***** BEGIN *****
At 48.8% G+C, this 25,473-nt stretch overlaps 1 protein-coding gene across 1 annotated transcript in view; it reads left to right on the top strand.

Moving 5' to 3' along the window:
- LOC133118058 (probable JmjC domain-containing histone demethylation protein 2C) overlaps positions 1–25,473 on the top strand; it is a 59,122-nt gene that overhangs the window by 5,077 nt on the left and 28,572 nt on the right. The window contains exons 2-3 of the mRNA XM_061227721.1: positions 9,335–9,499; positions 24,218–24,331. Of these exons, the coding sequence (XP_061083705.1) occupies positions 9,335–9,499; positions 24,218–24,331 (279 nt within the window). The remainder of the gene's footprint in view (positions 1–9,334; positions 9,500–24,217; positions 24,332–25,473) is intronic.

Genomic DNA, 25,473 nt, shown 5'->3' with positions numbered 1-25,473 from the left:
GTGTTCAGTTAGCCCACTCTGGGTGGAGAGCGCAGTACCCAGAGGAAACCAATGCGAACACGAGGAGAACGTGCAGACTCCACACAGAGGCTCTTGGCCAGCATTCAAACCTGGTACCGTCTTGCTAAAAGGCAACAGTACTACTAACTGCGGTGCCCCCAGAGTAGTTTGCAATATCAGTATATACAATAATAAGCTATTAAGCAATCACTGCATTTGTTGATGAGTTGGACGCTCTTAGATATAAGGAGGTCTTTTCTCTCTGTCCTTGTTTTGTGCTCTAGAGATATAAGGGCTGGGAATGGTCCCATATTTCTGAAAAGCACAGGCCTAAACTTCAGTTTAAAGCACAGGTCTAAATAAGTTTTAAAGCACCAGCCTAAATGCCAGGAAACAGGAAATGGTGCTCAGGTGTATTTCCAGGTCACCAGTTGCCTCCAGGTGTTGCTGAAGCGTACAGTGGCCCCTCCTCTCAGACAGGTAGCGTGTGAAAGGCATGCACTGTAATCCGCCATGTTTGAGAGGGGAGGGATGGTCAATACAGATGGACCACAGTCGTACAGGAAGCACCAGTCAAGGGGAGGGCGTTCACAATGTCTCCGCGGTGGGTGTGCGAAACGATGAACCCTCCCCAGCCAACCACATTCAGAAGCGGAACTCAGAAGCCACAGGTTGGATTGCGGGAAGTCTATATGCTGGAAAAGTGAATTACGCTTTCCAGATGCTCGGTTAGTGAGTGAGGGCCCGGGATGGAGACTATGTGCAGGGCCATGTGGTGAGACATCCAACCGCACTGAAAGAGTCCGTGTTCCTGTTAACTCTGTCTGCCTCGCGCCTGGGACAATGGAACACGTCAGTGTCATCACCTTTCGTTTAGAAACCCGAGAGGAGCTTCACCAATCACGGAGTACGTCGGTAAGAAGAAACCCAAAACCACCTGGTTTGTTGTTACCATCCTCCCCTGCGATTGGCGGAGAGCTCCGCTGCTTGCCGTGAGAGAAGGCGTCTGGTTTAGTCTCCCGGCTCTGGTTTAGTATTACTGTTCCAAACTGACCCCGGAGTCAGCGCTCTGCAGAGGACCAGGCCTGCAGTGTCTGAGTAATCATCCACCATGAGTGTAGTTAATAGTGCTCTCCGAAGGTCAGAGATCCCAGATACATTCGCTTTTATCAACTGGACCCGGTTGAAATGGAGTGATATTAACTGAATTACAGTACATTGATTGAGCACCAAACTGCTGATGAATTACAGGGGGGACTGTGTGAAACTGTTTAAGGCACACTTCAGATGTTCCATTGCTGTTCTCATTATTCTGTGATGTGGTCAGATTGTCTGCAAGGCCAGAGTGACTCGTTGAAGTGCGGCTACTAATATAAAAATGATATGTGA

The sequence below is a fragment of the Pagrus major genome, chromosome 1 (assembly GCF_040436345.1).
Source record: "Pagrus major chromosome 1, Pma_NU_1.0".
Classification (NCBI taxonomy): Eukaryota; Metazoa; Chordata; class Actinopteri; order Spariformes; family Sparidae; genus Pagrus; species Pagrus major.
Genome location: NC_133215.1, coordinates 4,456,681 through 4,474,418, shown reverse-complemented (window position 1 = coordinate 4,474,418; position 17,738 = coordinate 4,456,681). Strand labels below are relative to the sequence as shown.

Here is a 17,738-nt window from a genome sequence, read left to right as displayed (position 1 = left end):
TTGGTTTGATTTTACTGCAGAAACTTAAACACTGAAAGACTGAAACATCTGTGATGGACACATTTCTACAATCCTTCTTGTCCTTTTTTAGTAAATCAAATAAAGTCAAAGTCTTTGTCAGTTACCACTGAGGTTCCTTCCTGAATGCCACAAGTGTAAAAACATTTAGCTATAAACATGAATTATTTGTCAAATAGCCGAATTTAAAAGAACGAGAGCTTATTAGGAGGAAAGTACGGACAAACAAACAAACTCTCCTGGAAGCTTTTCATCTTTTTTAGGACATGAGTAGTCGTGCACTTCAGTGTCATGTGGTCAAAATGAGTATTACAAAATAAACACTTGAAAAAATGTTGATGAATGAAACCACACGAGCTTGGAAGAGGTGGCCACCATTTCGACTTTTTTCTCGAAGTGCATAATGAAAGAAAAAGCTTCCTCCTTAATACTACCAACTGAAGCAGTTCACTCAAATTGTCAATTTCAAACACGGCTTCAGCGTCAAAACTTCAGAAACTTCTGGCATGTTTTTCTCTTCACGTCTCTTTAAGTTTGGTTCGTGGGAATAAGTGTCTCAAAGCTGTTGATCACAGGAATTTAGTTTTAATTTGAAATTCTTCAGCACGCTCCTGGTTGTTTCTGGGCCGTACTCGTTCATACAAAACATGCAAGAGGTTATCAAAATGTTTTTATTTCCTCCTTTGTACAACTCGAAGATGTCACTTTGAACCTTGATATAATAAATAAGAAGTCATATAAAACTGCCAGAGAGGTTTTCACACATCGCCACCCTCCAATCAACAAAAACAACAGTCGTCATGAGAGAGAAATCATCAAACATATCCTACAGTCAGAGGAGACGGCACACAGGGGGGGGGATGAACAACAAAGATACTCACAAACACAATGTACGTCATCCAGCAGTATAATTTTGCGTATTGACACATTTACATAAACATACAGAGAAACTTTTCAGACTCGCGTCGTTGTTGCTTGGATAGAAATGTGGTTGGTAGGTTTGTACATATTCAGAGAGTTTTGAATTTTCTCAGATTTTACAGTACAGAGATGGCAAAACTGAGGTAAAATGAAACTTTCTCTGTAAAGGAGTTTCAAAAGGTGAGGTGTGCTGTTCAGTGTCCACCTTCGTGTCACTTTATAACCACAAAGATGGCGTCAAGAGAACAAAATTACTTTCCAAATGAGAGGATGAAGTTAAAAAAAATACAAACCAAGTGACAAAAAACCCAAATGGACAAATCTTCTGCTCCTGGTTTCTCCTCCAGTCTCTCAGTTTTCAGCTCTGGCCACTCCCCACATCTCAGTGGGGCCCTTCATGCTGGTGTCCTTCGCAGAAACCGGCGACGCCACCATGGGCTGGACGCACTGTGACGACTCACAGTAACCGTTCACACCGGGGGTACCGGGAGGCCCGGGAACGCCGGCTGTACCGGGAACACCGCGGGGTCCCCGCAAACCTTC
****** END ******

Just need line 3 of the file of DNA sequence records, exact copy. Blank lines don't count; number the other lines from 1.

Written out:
- LOC133118058 (probable JmjC domain-containing histone demethylation protein 2C) overlaps positions 1–25,473 on the top strand; it is a 59,122-nt gene that overhangs the window by 5,077 nt on the left and 28,572 nt on the right. The window contains exons 2-3 of the mRNA XM_061227721.1: positions 9,335–9,499; positions 24,218–24,331. Of these exons, the coding sequence (XP_061083705.1) occupies positions 9,335–9,499; positions 24,218–24,331 (279 nt within the window). The remainder of the gene's footprint in view (positions 1–9,334; positions 9,500–24,217; positions 24,332–25,473) is intronic.